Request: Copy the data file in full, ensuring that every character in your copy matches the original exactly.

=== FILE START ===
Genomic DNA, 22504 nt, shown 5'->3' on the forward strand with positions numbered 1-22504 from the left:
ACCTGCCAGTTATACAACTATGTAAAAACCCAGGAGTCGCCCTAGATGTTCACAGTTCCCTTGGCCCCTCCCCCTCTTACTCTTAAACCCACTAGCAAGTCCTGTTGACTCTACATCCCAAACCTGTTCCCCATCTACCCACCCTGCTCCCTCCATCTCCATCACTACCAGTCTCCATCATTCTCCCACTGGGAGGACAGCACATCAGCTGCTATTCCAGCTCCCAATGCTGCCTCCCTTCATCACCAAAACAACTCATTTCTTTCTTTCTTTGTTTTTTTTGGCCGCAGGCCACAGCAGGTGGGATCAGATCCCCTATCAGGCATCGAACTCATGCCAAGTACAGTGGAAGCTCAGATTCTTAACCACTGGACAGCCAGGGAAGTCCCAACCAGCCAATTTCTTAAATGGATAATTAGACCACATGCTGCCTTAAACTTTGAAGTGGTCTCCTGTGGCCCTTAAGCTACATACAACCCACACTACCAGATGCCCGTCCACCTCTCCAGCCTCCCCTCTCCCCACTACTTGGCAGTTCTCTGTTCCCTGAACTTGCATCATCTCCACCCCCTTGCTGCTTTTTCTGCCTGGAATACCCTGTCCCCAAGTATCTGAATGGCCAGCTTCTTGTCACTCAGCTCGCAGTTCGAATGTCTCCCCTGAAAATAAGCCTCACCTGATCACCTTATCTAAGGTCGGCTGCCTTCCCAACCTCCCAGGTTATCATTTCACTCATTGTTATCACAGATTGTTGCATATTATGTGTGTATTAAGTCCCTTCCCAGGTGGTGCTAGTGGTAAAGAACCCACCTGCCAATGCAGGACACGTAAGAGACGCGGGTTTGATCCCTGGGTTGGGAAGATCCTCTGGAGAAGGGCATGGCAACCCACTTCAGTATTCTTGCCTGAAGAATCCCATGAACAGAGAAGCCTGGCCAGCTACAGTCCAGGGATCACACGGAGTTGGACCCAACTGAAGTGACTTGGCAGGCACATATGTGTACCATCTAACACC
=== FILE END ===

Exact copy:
Genomic DNA, 22504 nt, shown 5'->3' on the forward strand with positions numbered 1-22504 from the left:
ACCTGCCAGTTATACAACTATGTAAAAACCCAGGAGTCGCCCTAGATGTTCACAGTTCCCTTGGCCCCTCCCCCTCTTACTCTTAAACCCACTAGCAAGTCCTGTTGACTCTACATCCCAAACCTGTTCCCCATCTACCCACCCTGCTCCCTCCATCTCCATCACTACCAGTCTCCATCATTCTCCCACTGGGAGGACAGCACATCAGCTGCTATTCCAGCTCCCAATGCTGCCTCCCTTCATCACCAAAACAACTCATTTCTTTCTTTCTTTGTTTTTTTTGGCCGCAGGCCACAGCAGGTGGGATCAGATCCCCTATCAGGCATCGAACTCATGCCAAGTACAGTGGAAGCTCAGATTCTTAACCACTGGACAGCCAGGGAAGTCCCAACCAGCCAATTTCTTAAATGGATAATTAGACCACATGCTGCCTTAAACTTTGAAGTGGTCTCCTGTGGCCCTTAAGCTACATACAACCCACACTACCAGATGCCCGTCCACCTCTCCAGCCTCCCCTCTCCCCACTACTTGGCAGTTCTCTGTTCCCTGAACTTGCATCATCTCCACCCCCTTGCTGCTTTTTCTGCCTGGAATACCCTGTCCCCAAGTATCTGAATGGCCAGCTTCTTGTCACTCAGCTCGCAGTTCGAATGTCTCCCCTGAAAATAAGCCTCACCTGATCACCTTATCTAAGGTCGGCTGCCTTCCCAACCTCCCAGGTTATCATTTCACTCATTGTTATCACAGATTGTTGCATATTATGTGTGTATTAAGTCCCTTCCCAGGTGGTGCTAGTGGTAAAGAACCCACCTGCCAATGCAGGACACGTAAGAGACGCGGGTTTGATCCCTGGGTTGGGAAGATCCTCTGGAGAAGGGCATGGCAACCCACTTCAGTATTCTTGCCTGAAGAATCCCATGAACAGAGAAGCCTGGCCAGCTACAGTCCAGGGATCACACGGAGTTGGACCCAACTGAAGTGACTTGGCAGGCACATATGTGTACCATCTAACACC